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American Sentences
Organic Poetry
I was asked to come to Binghamton, New York, a town of just over 50,000 at the confluence of the Susquehanna and Chenango Rivers, to present my poetry and my scholarship on the North American Organic Poetry tradition, especially as practiced by William C

Binghamton Blues


I was invited to Binghamton, New York, a town of just over 50,000 at the confluence of the Susquehanna and Chenango Rivers, to present my poetry and my scholarship on the North American Organic Poetry tradition, especially as practiced by William Carlos Williams, Charles Olson and Robert Duncan. The occasion was the Writing By Degrees Conference, organized by people associated with the State University of New York at Binghamton. I sent in my fee of $50 dollars, made plane reservations and arrived late Wednesday, October 18, 2006, my Mom’s 69th birthday.


As this is not a telling of the conference itself, I’ll skip that part, only to say the highlights for me were the readings of Steve Almond and two people who just happened to be my roommates, Janine Joseph and Erik Leavitt. Erik especially, as he read on a panel with three female grad students whose work was either confessional, typically beginner academic, or both. As he began his portion of the session it was like watching the Wizard of Oz when it switches from black and white to color. Erik’s experience with performance poetry played a role, but as his work included references to ancient Greek poetry, had such amazing twists and visceral imagery, it was certainly more than a good show. To me it was the highlight of the whole affair. Here is one example:


Revised Fragments from Catullus

by Erik Leavitt

previously published in Spoon River Poetry Review


Catullus Revised: Fragment 139


Okay, so maybe I lied,

and swindled a few dollars here and there, and on occasion

slandered the gorging flatworms you call friends;


and still I can’t muster an original statement

on the matter of you, my whorish Lesbia.

And even though you spread your legs to the world

like a mall’s grand opening

and every priapic beast

west of the Mississippi knows the stink of your bed,

please come back.


Come back and I will forget

the internet photos and frothing packs of men,

pretend these were not barber shop tragedies

the codgers will echo for years to come.


And when they ask

what this poem means,

I’ll tell them it’s loneliness as an endangered species,


or a prowler slipping in the back door,

the hinges oiled just for the occasion.



Going to what became our favorite after-conference haunt, the BelMar after the final Saturday night festivities, Erik and I were walking with three other grad students, with me carrying nearly empty bottle of wine, when two Binghamtonians, a young man and his girlfriend were unhappy with what they were witnessing. The woman shouted: Hey, you can’t walk around like that with a bottle of wine! This ain’t Russia! The woman next to me shouted back that it was none of their business, and the local woman yelled back something to the effect that it was, when the woman next to me suggested she come over and say that, it prompted the Binghamton woman to run down the street, and with a flying kick, knock my acquaintance down. Then the young local man then came up to me.  He told me I couldn’t walk around with a bottle of wine like that. I told him three times: “I’m not looking for trouble. I’m not looking for trouble. I’m not looking for trouble.” The young man noticed my grip on the bottle and told me to start walking the other way. I told him he could not tell me what to do and he charged me. He got a first punch into my midsection and before a second could land, I got a swing in with the red wine bottle and hit him in the head. I was able to wrestle him down when his partner in crime maced my eyes from a distance of two inches. Now though her account of this affair from her police deposition left out certain facts, like her flying kick to start the violence, she DID admit to macing my face and mace is illegal in New York State. Well, apparently, so is self-defense, as moments later I was pushed to the hood of a police car, handcuffed, called a retard and led off to the Binghamton lockup.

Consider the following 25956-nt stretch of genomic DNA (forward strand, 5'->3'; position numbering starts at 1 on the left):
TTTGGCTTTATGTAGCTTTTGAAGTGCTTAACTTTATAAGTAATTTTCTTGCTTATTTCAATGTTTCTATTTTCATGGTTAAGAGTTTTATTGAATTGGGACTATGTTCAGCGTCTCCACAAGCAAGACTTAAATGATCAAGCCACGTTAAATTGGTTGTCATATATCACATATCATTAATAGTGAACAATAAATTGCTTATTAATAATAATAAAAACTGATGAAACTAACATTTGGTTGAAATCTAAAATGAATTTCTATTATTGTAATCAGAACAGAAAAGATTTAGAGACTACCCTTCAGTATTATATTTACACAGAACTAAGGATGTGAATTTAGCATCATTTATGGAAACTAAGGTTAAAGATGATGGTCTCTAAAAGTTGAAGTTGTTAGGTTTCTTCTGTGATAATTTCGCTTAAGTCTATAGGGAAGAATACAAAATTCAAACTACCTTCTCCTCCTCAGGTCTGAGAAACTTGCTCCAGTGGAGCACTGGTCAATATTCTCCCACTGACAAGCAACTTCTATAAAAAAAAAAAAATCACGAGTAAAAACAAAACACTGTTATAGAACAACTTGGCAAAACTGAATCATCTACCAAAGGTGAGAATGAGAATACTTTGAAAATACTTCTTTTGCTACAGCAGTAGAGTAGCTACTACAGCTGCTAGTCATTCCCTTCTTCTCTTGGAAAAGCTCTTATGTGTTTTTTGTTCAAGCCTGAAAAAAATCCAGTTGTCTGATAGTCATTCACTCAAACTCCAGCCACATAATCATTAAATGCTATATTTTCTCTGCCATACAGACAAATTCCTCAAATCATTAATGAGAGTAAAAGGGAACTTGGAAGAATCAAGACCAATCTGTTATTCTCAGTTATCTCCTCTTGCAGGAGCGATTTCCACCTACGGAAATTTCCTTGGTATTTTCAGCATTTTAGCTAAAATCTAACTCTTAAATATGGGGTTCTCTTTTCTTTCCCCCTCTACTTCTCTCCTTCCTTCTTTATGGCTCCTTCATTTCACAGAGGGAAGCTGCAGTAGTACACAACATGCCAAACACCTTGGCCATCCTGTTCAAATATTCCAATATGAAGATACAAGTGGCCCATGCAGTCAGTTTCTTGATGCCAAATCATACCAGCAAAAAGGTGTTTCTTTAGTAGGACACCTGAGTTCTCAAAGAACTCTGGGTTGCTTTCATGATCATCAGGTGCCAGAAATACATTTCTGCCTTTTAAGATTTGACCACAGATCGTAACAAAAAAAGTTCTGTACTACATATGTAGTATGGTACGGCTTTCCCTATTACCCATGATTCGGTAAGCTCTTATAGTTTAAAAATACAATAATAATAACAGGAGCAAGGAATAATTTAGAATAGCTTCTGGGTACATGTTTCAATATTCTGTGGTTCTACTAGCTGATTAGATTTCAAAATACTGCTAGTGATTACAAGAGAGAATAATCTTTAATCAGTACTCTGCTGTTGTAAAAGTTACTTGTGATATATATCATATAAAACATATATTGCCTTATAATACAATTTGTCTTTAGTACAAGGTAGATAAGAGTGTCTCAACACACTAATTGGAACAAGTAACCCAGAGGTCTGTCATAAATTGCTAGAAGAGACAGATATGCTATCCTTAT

I was never asked for a statement, just handcuffed to a rail near the intake section of the jail. I was able to make a couple of phone calls on my cellphone. I called my brother Andrew the cop in South Elgin, Illinois and left a message on his cell and called my partner in life, Debra VanTuinen and got a hold of her. I’m in the Binghamton Jail charged with Felony Assault and I need help. She said: You’re not kidding. I told her I wasn’t. I made a couple of other attempts and getting help, like calling my lawyer friend Pete Livengood, but it was no use. I was to spend the next 34 hours alone in a small cell with a toilet and sink, existing on a daily egg mcmuffin and two hamburgers. I passed on their offerings of coffee. I was issued a thin blanket which covered my whole body if I slept in the fetal position on the hard wooden plank that served as my bed. I was next to a guy who was pinched for stealing a SUNY kid’s kegger and later a man who was not going to take any shit-talk from his 14 year old daughter. At times I was allowed to make a phone call or two, and I made sure my brother let Christopher Hansard in London know what happened and had my Mom call Janine Vega who has done poetry work in N.Y. State prisons.